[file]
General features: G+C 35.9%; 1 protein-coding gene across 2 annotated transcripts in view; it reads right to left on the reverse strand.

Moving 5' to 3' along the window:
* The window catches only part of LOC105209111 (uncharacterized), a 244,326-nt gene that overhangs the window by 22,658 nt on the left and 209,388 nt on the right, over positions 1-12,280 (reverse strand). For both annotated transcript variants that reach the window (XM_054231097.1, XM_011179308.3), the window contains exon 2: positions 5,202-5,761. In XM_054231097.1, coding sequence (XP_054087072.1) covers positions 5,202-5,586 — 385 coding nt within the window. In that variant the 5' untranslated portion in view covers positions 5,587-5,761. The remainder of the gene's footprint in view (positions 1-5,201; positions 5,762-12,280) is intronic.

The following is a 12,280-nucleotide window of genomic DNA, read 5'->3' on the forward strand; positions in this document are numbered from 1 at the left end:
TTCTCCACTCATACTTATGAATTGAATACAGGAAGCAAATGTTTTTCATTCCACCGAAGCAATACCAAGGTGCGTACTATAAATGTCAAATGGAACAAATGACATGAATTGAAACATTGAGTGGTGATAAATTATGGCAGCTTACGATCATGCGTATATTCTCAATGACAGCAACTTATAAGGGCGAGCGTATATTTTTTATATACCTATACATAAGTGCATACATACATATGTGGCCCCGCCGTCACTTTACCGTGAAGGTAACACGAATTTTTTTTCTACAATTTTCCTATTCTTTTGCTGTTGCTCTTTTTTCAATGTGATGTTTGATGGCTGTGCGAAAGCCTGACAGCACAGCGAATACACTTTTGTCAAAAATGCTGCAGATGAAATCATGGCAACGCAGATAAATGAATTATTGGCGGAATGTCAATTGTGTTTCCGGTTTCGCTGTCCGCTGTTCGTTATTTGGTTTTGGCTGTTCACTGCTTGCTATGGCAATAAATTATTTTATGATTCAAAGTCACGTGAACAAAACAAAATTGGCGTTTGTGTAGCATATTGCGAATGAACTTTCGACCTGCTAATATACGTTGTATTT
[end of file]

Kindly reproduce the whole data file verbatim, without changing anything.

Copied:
General features: G+C 35.9%; 1 protein-coding gene across 2 annotated transcripts in view; it reads right to left on the reverse strand.

Moving 5' to 3' along the window:
* The window catches only part of LOC105209111 (uncharacterized), a 244,326-nt gene that overhangs the window by 22,658 nt on the left and 209,388 nt on the right, over positions 1-12,280 (reverse strand). For both annotated transcript variants that reach the window (XM_054231097.1, XM_011179308.3), the window contains exon 2: positions 5,202-5,761. In XM_054231097.1, coding sequence (XP_054087072.1) covers positions 5,202-5,586 — 385 coding nt within the window. In that variant the 5' untranslated portion in view covers positions 5,587-5,761. The remainder of the gene's footprint in view (positions 1-5,201; positions 5,762-12,280) is intronic.

The following is a 12,280-nucleotide window of genomic DNA, read 5'->3' on the forward strand; positions in this document are numbered from 1 at the left end:
TTCTCCACTCATACTTATGAATTGAATACAGGAAGCAAATGTTTTTCATTCCACCGAAGCAATACCAAGGTGCGTACTATAAATGTCAAATGGAACAAATGACATGAATTGAAACATTGAGTGGTGATAAATTATGGCAGCTTACGATCATGCGTATATTCTCAATGACAGCAACTTATAAGGGCGAGCGTATATTTTTTATATACCTATACATAAGTGCATACATACATATGTGGCCCCGCCGTCACTTTACCGTGAAGGTAACACGAATTTTTTTTCTACAATTTTCCTATTCTTTTGCTGTTGCTCTTTTTTCAATGTGATGTTTGATGGCTGTGCGAAAGCCTGACAGCACAGCGAATACACTTTTGTCAAAAATGCTGCAGATGAAATCATGGCAACGCAGATAAATGAATTATTGGCGGAATGTCAATTGTGTTTCCGGTTTCGCTGTCCGCTGTTCGTTATTTGGTTTTGGCTGTTCACTGCTTGCTATGGCAATAAATTATTTTATGATTCAAAGTCACGTGAACAAAACAAAATTGGCGTTTGTGTAGCATATTGCGAATGAACTTTCGACCTGCTAATATACGTTGTATTT